Tableau Tutorials

# Calculate Z-scores and Visualize Key Progress Indicators

The z-score (or standard score) of observation is the number of standard deviations above or below the population mean.

For calculating a z-score, you should know the population mean and the population standard deviation. In cases where it’s not possible to measure every observation of a population, you can simply estimate the standard deviation by using a random sample.

As a general rule, z-scores always lower than -1.96 or higher than 1.96 is considered unusual and interesting. That is, they are statistically significant outliers.

## How to calculate a z-score in Tableau?

Step 1: Connect to the Sample – Superstore data source provided with Tableau Desktop.

Step 2: Now create a calculated field to calculate average sales.

Select Analysis > Create Calculated Field to open the calculation editor. Name that calculation as Average Sales and type or paste the following in the formula  space:

WINDOW_AVG(SUM([Sales]))

Step 3: Create another calculated field for calculating the standard deviation. Name that calculation as STDEVP Sales and type or paste the following in the formula space:

WINDOW_STDEVP(SUM([Sales]))

Step 4: Create one more calculated field. This one is required to calculate the z-score. Name that calculation as Z-score and type or paste the following in the formula space:

(SUM([Sales]) – [Average Sales]) / [STDEVP Sales]

Step 5: Drag the calculation Z-Score from the Data pane to Columns and State to Rows.

You will notice that the Z-score field on Columns has a table calculation icon on the right side (i.e., a small triangle):

The calculation STDEVP Sales function is based on the WINDOW_STDEVP function, which is a table calculation function. In turn, the Z-Score function is a table calculation function because it includes STDEVP Sales. When you are using a calculated field that includes a table calculation function in a view, it is the same as adding a table calculation to a field manually. You can also edit the field as a table calculation.

Step 6: Click the Z-score field on Columns and select Compute Using > State.

This will cause the z-scores to be computed on a per-state basis.

Step 7: Click the Sort Descending icon on the toolbar:

Step 8: Hold down the Ctrl key and drag the Z-score field from Columns to Color.

Ctrl + Drag to copy field as currently configured to an additional location.

Step 9: Ctrl + Drag Z-score from Columns once again. This time you need to drop it on Label.

You will now have a distribution of z-scores broken out by the state. California and New York both having z-scores greater than 1.96. You can now conclude from this that California and New York have significantly higher average sales than other states.

## Visualize Key Progress Indicators:

A Key Performance Indicator (KPI) is a measurable value that shows how effectively a company is achieving its key business objectives. At a high level, the procedure requires:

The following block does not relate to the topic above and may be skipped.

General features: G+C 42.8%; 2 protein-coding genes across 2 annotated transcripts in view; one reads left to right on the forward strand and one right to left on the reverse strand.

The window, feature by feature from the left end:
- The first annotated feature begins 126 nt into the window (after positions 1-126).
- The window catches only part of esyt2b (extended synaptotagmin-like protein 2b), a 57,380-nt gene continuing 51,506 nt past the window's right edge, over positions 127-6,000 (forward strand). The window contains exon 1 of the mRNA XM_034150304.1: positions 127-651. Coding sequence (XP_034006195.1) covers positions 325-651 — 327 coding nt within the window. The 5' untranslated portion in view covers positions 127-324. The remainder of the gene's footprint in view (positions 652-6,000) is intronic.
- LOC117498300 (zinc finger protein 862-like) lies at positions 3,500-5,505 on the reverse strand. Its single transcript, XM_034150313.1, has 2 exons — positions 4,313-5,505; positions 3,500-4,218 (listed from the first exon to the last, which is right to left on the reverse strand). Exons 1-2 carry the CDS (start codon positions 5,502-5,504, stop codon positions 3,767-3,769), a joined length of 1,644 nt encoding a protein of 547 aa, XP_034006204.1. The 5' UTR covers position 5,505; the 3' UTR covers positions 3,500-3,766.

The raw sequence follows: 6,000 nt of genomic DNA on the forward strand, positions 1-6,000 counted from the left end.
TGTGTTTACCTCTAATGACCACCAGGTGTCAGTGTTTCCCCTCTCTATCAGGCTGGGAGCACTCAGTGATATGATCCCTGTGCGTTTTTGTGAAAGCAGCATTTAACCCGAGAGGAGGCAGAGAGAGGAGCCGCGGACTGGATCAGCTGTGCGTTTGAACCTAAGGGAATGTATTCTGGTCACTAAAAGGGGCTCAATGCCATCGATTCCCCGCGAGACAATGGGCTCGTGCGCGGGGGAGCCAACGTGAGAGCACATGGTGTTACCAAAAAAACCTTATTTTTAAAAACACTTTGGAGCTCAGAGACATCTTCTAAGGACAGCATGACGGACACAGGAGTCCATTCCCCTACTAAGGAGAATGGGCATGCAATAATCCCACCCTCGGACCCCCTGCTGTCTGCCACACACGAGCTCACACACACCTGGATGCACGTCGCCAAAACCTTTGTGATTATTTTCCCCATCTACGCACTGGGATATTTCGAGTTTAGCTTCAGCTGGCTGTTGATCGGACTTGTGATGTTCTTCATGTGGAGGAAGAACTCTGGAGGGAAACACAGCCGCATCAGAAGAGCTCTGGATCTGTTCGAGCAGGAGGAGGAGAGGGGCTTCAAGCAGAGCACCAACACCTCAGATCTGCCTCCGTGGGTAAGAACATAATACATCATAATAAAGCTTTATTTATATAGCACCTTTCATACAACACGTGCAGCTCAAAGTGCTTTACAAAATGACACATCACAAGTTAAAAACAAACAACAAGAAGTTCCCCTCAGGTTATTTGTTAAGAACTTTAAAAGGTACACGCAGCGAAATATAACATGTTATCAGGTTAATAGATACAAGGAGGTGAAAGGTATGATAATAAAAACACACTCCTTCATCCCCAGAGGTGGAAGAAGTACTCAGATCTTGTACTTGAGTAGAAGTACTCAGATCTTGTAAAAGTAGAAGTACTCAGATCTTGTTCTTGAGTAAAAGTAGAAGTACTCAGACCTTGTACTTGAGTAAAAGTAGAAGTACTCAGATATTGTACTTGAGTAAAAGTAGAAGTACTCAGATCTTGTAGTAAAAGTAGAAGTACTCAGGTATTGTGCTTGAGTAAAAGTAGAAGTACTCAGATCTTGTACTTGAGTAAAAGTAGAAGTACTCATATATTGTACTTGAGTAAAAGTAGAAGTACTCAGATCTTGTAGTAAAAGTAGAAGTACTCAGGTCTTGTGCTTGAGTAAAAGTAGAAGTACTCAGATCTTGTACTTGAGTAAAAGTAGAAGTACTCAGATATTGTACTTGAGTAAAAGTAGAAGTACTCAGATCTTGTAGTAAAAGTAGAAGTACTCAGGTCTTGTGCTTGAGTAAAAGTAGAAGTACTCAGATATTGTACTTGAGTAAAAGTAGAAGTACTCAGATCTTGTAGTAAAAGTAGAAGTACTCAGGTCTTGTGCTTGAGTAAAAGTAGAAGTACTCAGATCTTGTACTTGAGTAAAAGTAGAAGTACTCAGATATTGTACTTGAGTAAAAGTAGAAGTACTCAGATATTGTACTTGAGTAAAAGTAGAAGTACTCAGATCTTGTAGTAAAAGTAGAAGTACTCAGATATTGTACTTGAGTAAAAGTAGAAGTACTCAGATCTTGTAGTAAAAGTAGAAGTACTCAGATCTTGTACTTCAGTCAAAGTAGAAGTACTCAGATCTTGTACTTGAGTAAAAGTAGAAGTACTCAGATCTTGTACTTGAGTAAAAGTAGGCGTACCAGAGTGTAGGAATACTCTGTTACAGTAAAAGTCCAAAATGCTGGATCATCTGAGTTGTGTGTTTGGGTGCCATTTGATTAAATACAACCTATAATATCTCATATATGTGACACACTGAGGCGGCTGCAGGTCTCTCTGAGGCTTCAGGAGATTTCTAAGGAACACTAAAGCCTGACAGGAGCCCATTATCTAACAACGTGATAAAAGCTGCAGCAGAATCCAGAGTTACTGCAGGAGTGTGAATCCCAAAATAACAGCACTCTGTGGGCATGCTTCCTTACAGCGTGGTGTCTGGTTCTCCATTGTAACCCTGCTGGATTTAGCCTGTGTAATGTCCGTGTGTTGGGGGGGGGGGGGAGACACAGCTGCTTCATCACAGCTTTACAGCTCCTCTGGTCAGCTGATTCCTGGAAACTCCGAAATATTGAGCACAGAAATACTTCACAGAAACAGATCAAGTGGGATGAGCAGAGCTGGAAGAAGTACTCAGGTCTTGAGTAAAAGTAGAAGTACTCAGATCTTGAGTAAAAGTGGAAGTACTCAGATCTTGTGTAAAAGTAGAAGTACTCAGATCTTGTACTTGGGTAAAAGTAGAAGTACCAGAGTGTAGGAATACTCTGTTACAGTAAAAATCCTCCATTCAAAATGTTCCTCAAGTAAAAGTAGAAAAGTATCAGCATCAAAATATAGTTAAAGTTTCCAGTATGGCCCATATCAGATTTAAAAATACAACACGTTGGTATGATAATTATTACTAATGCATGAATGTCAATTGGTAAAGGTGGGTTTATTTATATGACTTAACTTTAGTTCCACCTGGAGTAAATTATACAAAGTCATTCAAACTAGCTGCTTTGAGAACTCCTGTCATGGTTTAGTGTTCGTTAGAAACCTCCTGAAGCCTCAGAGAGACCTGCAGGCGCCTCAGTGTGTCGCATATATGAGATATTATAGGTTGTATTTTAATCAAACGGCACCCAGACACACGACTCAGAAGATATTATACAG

1. Create a view that will include the field or fields/measures you want to assess.
2. Create a calculated field that will establish the threshold that demarcates success from failure.
3. Update the view to use KPI-specific shape marks to show which values are above the threshold and which are below.

The scenario is using the Sample – Superstore data source provided to show how to build a KPI view that displays a green checkmark for any sales figure over \$25,000 and a red cross mark for any sales figure under \$25,000.

## Create a view, including the field you want to assess:

Here, that field is Sales.

1. Connect to the data source Sample – Superstore.
2. Drag Sub-Category from the Data pane to Rows and drag Region to Columns.
3. Drag Sales from the Data pane to Text on the Marks card.

Create a calculated field that will establish the threshold that demarcates success from failure:

1. In the Analysis menu, select the option Create Calculated Field to open the calculation editor. Name that calculation as KPI and type or paste the following:

IF SUM ([Sales]) > 25000 THEN “Above Benchmark” ELSE “Below Benchmark” END

1. Now click on, OK.

## Update the view to use the KPI-specific shape marks:

1. On the Marks card, select the option Shape from the drop-down list of views:
1. Drag the KPI field to Shape on the Marks card.
2. Click the option Shape on the Marks card to open the Edit Shape dialog box.
3. From the Select Shape Palette drop-down list, choose KPI.
4. Click on Above Benchmark under Select Data Item and then click the green checkmark in the palette.
5. Click on Below Benchmark under Select Data Item and then click the red cross mark in the palette.

The dialog box Edit Shape should now look like this:

1. Click on OK to close the Edit Shape dialog box. The shapes in the view show the correct indicators. Now you need to hide the sales numbers.
2. Drag SUM(Sales) on the Marks card to Detail.

You now have a completed view that shows how individual products (sub-categories) are performing across all four regions: